imposed learning break: thinking about museums today

If the museum's publicity has the function of structuring popular identification with bourgeois privacy, it does so first simply through the museum's visibility and accessibility: open "on a regularly scheduled basis," it offers up what was formerly the content of homes to public display. Second, as "a nonprofit tax-exempt organization," often with direct municipal subsidy, the museum imposes popular investment in itself, inasmuch as the museum comes to that population already with the population's economic support. Third, on this, the museum's real "debt" to the public, is superimposed a symbolic debt of the public to it: a debt produced by the philanthropic gestures of the patrons who provide it with much more visible support. The museum thus draws a population into a cultural contract, obliging that population to make itself "worthy" of capital's gifts. Finally, after indebting a population to it and thereby obliging that population to enter it, the museum offers to it, as its own, what it has already turned into "public" culture.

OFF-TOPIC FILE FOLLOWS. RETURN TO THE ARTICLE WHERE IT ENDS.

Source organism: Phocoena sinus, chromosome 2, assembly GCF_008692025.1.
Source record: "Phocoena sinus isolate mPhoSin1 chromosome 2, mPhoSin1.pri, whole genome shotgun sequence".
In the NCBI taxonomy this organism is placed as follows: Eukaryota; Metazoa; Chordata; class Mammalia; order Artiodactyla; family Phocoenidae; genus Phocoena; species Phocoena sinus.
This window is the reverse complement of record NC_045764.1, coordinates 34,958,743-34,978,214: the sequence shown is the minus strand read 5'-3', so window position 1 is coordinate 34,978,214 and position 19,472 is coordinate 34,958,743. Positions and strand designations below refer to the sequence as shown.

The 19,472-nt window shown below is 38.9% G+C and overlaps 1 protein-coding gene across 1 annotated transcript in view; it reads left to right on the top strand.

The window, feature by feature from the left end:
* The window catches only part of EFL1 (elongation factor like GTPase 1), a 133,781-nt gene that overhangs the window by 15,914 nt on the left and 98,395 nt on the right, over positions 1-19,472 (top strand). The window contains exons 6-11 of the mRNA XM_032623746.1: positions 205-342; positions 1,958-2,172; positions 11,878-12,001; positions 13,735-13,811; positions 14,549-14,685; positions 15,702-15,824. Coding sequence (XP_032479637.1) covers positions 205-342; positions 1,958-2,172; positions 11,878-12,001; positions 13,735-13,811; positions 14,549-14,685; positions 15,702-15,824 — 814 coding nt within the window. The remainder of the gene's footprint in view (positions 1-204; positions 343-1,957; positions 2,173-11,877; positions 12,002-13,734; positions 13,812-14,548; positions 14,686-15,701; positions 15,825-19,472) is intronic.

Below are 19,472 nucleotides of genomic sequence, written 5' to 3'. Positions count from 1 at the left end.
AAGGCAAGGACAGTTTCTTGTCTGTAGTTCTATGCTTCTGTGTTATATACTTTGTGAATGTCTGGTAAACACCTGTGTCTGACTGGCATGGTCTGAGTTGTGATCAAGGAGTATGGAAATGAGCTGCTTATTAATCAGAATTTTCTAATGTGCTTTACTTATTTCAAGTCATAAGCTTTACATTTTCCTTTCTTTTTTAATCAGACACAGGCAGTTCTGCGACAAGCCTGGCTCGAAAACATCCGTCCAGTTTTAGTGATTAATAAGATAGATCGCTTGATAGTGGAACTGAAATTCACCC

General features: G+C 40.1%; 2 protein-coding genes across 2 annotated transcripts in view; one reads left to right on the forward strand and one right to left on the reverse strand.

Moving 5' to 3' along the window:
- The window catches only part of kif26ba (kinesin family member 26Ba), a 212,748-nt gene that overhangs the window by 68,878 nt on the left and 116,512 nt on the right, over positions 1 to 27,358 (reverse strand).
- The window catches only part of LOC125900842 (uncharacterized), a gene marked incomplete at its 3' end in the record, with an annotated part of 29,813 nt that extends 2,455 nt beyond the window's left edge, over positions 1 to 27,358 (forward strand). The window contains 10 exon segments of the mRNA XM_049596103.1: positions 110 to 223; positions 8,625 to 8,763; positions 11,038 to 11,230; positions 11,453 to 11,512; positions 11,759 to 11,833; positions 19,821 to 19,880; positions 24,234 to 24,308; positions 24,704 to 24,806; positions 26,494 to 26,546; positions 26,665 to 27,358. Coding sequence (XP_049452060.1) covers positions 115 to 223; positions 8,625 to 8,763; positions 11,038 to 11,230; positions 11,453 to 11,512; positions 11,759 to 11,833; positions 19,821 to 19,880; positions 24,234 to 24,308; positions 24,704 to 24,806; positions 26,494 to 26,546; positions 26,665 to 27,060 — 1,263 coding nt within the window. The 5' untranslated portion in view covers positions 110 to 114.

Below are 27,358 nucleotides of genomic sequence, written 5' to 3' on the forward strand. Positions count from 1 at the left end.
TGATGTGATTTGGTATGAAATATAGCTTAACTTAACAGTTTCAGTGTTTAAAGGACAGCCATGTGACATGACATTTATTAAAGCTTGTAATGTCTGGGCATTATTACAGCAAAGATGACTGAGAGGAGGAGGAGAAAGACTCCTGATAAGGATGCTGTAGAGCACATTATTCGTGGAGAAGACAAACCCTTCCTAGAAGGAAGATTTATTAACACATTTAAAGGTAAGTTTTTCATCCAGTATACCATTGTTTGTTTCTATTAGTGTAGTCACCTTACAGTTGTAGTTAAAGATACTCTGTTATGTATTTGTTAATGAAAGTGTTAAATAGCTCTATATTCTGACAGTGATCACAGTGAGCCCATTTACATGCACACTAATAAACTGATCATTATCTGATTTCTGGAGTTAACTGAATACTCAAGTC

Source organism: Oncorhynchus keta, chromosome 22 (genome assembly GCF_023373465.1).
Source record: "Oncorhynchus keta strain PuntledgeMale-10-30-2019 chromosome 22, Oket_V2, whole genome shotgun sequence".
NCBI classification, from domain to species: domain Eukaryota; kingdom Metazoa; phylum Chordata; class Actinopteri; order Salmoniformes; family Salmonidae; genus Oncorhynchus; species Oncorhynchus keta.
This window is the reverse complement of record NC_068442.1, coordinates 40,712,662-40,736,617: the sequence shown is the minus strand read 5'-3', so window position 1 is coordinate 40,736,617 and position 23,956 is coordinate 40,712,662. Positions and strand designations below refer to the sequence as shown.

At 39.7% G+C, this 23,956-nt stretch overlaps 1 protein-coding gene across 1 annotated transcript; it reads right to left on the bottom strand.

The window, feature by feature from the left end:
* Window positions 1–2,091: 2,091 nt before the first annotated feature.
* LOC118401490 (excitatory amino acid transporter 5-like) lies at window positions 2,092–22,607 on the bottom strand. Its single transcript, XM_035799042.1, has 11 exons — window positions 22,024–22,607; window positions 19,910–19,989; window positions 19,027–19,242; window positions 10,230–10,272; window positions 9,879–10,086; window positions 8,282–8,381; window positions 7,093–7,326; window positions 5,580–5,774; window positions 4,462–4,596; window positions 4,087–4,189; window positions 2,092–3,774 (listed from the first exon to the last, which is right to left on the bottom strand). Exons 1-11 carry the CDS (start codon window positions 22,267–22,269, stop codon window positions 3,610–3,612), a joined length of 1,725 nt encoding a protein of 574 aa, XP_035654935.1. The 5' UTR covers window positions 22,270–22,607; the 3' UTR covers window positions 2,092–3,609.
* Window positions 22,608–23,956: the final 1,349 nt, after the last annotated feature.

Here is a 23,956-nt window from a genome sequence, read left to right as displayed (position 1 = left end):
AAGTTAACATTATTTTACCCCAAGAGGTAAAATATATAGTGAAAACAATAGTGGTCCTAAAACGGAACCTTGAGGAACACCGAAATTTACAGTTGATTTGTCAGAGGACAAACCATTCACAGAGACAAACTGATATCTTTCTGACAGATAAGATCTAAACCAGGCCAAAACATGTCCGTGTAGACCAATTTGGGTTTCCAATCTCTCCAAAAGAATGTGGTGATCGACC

If culture consists of the narratives, symbolic objects, and practices, with which a particular group represents its interests and its experience, its history and possible futures, fine art represents the interests and experiences first of the professional community of primarily middle-class artists who produce it, and second of the bourgeois patrons who collect it and re-present it in museums which their names alongside those of its producers. The museum, as a public institution, offers up fine art as a general public culture, a national or even universal civic culture, and turns it into the single cultural currency that can be traded by members of the civic community. The museum's patrons are represented as being in primary and privileged possession of this cultural currency, while all of the symbolic objects produced outside of the specialized sphere of publicized artistic activity are banished to the oblivion of individual lives, without authority to represent "public" experience.

from Museum Highlights

1 comment:

Anonymous said...

can i start a new discussion?